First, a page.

Welcome to Fishing Gears

Basics You NEED to Have in Your Tackle Box

While there isn't any such thing as a perfect tackle box set up, the truth of the matter is that you're going to want to really think about each and every single piece you add to your tackle box so that you are prepared for any and every eventuality when you go fishing.
Most tackle boxes are very organic. The contents of them change and shift on the fly with every intended adventure, bait and lures (as well as other accessories) getting swapped out for other options depending upon the kind of fishing you're going to be doing that day.
At the same time, there are fundamental elements that you need to make sure your tackle box has at all times - the foundational building blocks that all tackle boxes need to be built off of.

Extra line

There is absolutely NOTHING worse than being miles in the woods downriver, away from everyone and everything, just about to hit your favorite secret spot that nobody else knows about right before the fish really start to strike and discovering that your plum out of line - or that you have just a snap your last length of line and now you have to pack it all in.
Always carry at least two or three different spools of line that you're able to 'hot swap' into your rod and reel so that you can meet any needs and challenges you may be facing out on the water.

Extra hooks

This goes hand-in-hand with the extra line that you want to keep in your tackle box at all times, and for just as obvious so reason. You want to have multiple hooks in different configurations and sizes, giving you the chance to land all of the fish that you're going after as well as any whoppers that you may not have expected to be waiting for you.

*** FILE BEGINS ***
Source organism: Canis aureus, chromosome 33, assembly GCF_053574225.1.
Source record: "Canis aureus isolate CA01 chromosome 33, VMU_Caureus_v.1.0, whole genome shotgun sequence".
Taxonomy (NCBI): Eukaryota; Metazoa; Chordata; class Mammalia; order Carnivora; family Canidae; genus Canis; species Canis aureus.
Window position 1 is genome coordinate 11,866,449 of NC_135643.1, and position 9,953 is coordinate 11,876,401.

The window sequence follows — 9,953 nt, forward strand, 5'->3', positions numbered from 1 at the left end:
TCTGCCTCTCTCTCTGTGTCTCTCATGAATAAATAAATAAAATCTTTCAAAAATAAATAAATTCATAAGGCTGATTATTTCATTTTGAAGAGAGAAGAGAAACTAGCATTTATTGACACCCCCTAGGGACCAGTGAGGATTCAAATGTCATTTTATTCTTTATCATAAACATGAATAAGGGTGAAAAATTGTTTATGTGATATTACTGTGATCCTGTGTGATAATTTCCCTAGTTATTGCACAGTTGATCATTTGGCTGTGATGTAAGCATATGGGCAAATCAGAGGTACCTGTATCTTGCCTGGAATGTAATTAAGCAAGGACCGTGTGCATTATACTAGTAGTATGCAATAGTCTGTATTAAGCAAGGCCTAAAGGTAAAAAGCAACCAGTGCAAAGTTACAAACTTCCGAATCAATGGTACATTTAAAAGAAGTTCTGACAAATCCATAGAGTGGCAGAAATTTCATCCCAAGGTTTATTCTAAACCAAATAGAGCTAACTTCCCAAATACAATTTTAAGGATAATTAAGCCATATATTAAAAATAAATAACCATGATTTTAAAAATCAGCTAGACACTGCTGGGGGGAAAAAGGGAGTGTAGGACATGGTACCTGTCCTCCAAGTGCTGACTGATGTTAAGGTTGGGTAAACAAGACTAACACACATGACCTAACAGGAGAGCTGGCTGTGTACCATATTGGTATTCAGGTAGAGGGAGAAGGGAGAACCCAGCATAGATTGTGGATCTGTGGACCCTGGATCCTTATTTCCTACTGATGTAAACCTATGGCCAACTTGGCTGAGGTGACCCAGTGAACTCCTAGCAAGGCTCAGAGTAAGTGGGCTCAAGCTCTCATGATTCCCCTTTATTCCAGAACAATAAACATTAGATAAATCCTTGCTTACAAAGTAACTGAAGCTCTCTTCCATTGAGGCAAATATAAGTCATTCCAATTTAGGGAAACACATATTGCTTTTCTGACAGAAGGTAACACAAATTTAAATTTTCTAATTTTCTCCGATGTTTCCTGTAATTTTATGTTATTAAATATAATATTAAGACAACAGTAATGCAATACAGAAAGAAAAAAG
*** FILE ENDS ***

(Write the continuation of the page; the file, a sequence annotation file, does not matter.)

Bobbers and floaters

Some people call them bobbers, others call them floaters, but at the end of the day they are going to really help you know when you're getting bites from fish while you're out on bigger stretches of water.
Sure, experienced anglers are going to be able to tell when they have a solid strike just by the tension in the airline and any activity on their pole, but those just starting out - as well as those that don't want to have to fry their brain with extreme focus every time they cast - are going to want to slap a bobber on the line to give them a visual cue for when the action starts.


Most bait isn't going to be heavy enough all on its own to get down to the depths that attract the kind of fish that you are going after, and that's why you're going to want to be able to snap sinkers onto your line.
Extra sinkers let you add extra weight as necessary, but they also help you stay up and running when you have to cut a snagged line loose or have a fish break your line when you least expect them to. Lead sinkers are becoming kind of rare now, but if you can find them they are very easy to work with - though brass, tungsten, steel, and bismuth sinkers will get the job done just as well.